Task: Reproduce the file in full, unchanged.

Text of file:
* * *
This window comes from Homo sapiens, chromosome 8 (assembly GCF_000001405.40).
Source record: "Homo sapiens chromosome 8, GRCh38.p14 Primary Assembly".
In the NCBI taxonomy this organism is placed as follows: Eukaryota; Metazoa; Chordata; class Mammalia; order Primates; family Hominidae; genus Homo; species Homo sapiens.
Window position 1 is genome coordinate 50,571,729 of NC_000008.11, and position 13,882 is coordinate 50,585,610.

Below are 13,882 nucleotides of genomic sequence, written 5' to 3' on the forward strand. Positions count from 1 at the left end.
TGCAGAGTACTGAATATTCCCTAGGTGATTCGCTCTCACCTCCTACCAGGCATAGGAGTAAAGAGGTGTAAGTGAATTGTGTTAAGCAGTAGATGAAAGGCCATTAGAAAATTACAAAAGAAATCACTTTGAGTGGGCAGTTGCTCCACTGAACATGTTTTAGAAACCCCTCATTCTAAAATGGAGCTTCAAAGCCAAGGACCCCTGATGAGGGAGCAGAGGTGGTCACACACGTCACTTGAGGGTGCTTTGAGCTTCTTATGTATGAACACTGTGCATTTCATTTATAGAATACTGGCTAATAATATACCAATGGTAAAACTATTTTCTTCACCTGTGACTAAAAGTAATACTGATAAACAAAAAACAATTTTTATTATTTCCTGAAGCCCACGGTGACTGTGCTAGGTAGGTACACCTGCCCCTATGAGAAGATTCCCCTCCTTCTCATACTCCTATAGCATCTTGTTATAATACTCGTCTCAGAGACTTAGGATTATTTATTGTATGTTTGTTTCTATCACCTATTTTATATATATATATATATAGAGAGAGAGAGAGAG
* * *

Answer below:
This window comes from Homo sapiens, chromosome 8 (assembly GCF_000001405.40).
Source record: "Homo sapiens chromosome 8, GRCh38.p14 Primary Assembly".
In the NCBI taxonomy this organism is placed as follows: Eukaryota; Metazoa; Chordata; class Mammalia; order Primates; family Hominidae; genus Homo; species Homo sapiens.
Window position 1 is genome coordinate 50,571,729 of NC_000008.11, and position 13,882 is coordinate 50,585,610.

Below are 13,882 nucleotides of genomic sequence, written 5' to 3' on the forward strand. Positions count from 1 at the left end.
TGCAGAGTACTGAATATTCCCTAGGTGATTCGCTCTCACCTCCTACCAGGCATAGGAGTAAAGAGGTGTAAGTGAATTGTGTTAAGCAGTAGATGAAAGGCCATTAGAAAATTACAAAAGAAATCACTTTGAGTGGGCAGTTGCTCCACTGAACATGTTTTAGAAACCCCTCATTCTAAAATGGAGCTTCAAAGCCAAGGACCCCTGATGAGGGAGCAGAGGTGGTCACACACGTCACTTGAGGGTGCTTTGAGCTTCTTATGTATGAACACTGTGCATTTCATTTATAGAATACTGGCTAATAATATACCAATGGTAAAACTATTTTCTTCACCTGTGACTAAAAGTAATACTGATAAACAAAAAACAATTTTTATTATTTCCTGAAGCCCACGGTGACTGTGCTAGGTAGGTACACCTGCCCCTATGAGAAGATTCCCCTCCTTCTCATACTCCTATAGCATCTTGTTATAATACTCGTCTCAGAGACTTAGGATTATTTATTGTATGTTTGTTTCTATCACCTATTTTATATATATATATATATAGAGAGAGAGAGAGAG